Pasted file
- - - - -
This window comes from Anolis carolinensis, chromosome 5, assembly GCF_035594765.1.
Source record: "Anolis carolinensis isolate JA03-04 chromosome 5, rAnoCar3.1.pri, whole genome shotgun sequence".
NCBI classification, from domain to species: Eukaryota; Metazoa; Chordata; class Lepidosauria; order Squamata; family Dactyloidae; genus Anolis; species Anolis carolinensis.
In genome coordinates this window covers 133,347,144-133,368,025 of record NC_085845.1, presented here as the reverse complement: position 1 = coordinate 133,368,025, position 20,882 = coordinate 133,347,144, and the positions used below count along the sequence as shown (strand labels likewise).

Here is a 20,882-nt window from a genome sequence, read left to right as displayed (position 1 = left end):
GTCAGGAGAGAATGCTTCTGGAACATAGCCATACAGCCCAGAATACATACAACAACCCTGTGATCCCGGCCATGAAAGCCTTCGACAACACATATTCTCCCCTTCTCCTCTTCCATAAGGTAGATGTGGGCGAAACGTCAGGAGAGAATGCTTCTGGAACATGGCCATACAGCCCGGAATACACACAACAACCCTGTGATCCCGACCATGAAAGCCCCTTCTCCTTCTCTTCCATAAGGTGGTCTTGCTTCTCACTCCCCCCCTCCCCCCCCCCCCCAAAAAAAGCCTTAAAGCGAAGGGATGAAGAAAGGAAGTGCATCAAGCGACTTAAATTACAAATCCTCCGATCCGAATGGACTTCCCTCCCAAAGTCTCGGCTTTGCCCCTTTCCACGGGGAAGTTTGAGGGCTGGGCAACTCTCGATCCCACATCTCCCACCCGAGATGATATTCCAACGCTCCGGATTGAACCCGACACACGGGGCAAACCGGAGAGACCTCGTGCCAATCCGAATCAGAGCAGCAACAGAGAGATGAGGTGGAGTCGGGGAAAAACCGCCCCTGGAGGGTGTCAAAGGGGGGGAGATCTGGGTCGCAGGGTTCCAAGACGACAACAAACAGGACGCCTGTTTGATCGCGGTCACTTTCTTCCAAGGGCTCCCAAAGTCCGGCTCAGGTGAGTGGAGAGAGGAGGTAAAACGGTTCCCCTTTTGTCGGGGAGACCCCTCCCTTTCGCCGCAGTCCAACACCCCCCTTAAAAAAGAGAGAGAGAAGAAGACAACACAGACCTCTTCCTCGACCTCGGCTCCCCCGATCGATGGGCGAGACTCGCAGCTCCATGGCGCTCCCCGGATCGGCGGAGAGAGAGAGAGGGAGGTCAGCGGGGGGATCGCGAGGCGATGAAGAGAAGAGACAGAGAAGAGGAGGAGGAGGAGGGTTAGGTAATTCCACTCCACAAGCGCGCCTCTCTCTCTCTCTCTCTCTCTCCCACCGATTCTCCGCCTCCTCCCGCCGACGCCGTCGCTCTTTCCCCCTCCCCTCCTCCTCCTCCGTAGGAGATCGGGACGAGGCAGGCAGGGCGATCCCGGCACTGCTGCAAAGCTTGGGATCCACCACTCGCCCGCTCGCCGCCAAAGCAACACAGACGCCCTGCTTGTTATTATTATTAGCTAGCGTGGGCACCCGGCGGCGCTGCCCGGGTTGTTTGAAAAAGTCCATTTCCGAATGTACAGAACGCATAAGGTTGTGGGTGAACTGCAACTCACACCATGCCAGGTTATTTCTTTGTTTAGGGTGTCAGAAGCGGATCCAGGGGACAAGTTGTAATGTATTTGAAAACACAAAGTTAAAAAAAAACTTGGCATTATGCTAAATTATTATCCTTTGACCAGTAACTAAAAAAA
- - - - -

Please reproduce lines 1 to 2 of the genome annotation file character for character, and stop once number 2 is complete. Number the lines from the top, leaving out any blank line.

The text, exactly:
This window comes from Anolis carolinensis, chromosome 5, assembly GCF_035594765.1.
Source record: "Anolis carolinensis isolate JA03-04 chromosome 5, rAnoCar3.1.pri, whole genome shotgun sequence".